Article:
I really like the way Campus Five play that older, echoes-of-Orleans style in Six Appeal – I think it’s the trumpet and the clarinet that make me think this way. Plus the odd bit of interesting percussion/drum work. From here the obvious choice seemed Bechet – he’s got that revivalist trad jazz sound that still swings. And Blues my naughty sweetie gives to me is very popular with Melbournians today so I figured it was a good choice.
From there, I had to play Joshua fit de battle of jericho as it really develops that New Orleans sound, and I really like that combination of songs. I like the way Blues my naughty sweetie works the crowd up, energy-wise with the stompy piano/base, but adds in a bit of sauciness with the trumpet (no, it’s not Louis Armstrong, though I always think it is). This song is great. It kind of feels like Western saloon honky tonk, but with a bit of saucy (and terribly cool) bluesy swing to give it a sense of humour. When the clarinet comes in (it could be a sax – I can’t be arsed checking), its work with the trumpet really lets you know where the naughty is at.
And Joshua really takes up the energy blues my naughty sweetie has been gradually building up and works it up a level – kind of the climax, really. Though it depends on the crowd. This combination of songs has gone arse up for me in the past, but the mellow tempos and the general vibe was working with me – I think the Campus Five got people in the mood, in a less confronting, twenty first century way, which made people more amenable to the quite-in-your-face yelling and shouting and almost unswingness of Joshua.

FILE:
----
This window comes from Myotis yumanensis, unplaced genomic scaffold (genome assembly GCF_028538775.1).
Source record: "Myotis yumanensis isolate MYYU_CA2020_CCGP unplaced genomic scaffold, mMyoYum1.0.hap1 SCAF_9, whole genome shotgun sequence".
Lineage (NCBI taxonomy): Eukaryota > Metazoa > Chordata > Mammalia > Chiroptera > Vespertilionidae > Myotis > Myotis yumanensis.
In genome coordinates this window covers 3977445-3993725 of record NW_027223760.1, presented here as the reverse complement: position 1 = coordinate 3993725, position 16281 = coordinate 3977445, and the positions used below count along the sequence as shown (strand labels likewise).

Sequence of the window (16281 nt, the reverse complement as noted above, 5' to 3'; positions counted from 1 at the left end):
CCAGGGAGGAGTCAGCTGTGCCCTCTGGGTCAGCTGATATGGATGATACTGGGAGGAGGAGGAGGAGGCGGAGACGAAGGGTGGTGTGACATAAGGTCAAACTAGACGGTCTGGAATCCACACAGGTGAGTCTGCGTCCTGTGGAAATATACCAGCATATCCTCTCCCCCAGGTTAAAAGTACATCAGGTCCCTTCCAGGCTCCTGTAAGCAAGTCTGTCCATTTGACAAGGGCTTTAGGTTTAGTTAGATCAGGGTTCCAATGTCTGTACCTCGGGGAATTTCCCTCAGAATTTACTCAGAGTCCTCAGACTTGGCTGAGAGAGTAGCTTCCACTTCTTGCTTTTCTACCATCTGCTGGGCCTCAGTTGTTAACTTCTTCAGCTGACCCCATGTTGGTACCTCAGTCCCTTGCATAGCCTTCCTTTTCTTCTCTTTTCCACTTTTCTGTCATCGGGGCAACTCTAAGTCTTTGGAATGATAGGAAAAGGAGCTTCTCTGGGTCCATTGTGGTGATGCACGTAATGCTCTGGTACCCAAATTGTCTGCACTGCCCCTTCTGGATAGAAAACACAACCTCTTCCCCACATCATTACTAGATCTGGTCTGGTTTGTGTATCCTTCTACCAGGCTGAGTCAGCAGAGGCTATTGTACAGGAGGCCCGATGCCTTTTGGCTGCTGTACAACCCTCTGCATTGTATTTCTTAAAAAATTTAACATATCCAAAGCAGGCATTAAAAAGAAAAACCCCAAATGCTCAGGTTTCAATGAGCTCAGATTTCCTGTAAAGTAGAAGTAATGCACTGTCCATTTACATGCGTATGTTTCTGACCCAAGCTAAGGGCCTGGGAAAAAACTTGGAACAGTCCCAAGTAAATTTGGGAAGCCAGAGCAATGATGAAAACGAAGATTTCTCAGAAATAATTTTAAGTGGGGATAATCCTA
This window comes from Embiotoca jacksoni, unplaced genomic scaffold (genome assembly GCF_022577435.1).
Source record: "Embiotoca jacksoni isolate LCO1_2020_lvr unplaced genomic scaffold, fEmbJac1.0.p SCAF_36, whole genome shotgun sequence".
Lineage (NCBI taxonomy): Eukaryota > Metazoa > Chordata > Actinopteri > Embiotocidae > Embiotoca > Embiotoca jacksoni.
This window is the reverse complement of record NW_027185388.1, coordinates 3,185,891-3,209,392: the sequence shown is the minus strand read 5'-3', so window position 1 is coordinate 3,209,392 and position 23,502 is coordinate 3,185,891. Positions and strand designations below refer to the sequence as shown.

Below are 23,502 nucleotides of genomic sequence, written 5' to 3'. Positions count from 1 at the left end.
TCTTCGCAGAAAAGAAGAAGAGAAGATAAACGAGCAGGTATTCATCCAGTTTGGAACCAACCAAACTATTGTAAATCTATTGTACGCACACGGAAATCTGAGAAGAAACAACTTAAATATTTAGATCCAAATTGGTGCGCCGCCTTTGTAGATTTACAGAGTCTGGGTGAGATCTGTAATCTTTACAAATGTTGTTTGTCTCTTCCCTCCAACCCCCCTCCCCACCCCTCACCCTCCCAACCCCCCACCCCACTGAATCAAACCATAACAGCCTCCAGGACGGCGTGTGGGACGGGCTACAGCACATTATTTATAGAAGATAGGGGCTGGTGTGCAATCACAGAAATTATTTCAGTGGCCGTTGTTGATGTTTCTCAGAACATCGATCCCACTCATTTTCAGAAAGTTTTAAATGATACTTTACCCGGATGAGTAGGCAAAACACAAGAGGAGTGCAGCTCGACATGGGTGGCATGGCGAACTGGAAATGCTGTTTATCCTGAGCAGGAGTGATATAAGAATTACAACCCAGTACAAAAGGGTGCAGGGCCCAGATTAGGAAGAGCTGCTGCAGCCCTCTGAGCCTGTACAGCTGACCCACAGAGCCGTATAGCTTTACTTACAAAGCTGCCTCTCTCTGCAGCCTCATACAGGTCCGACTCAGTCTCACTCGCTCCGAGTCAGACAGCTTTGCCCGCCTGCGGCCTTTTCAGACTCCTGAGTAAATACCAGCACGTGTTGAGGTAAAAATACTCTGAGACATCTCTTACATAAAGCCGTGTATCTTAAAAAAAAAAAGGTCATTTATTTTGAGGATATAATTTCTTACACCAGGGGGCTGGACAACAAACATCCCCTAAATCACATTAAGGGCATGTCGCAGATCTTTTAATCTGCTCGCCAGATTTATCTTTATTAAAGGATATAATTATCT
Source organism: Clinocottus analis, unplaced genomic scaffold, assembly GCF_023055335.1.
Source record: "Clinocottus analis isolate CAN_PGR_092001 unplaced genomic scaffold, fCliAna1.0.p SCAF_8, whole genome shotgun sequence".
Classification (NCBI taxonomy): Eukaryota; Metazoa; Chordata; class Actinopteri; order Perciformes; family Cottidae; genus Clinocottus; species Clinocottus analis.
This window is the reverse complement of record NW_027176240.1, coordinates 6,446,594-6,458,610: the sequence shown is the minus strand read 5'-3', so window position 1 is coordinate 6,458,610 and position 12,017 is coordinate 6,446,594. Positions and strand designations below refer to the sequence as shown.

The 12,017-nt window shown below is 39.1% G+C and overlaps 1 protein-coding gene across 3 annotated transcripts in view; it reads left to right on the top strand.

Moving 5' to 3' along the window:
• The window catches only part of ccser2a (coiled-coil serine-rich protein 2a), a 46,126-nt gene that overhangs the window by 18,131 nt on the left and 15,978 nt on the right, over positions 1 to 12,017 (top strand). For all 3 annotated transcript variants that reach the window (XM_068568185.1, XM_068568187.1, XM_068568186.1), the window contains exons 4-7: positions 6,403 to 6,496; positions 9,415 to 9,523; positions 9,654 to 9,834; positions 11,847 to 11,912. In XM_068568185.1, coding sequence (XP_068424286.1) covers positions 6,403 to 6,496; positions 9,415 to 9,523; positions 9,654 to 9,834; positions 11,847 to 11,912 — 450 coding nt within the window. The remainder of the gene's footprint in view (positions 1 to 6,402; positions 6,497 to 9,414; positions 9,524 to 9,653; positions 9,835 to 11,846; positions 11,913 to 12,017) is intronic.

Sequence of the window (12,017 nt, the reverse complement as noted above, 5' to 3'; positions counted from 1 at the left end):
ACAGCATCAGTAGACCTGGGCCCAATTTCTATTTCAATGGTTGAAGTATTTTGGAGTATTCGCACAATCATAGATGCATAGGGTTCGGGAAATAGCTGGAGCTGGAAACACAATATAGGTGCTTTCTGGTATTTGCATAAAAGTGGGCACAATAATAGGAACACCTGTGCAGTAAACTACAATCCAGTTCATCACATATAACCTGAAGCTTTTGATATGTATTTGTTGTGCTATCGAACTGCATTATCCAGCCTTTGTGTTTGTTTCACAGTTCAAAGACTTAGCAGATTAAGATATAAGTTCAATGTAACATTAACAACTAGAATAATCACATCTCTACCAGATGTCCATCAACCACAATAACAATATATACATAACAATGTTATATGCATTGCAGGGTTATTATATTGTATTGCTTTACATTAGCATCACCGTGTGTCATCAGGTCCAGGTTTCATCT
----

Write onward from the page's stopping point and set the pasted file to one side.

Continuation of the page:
I’m generally not a big fan of Jesus songs (I do not like Wade in the water, for example) but Joshua seems a little more irreverent – I think funeral march rather than baptism. Kind of the way Lavender Coffin (another crowd pleaser I dropped in earlier to score cheap points) does. It’s about death and martyrs and saints and the bible, but in an old testament way. Kind of gloriously bloody, and with a bit of gospel-as-used-by-African-American slaves – a bit of tactical resistance from within an institution, where you know dark humour is the flip side of that slap stick clowning for the white folks.
Of course, Jericho has some sweet trumpet and clarinet as well. And you really feel like stomping along with this song – it has a nice, stompy rhythm. The ‘improvised’ bit at the end feels nicely chaotic and wild, but still purposeful and organised (if that makes sense).
And then I rounded it off with Ridin’ on the L&N, which I love dearly – I love the lyrics in these Hampton track (fuck, I LOVE Hamp more than anything – no one does stompy, going somewhere rhythms like him):

A man named Mose,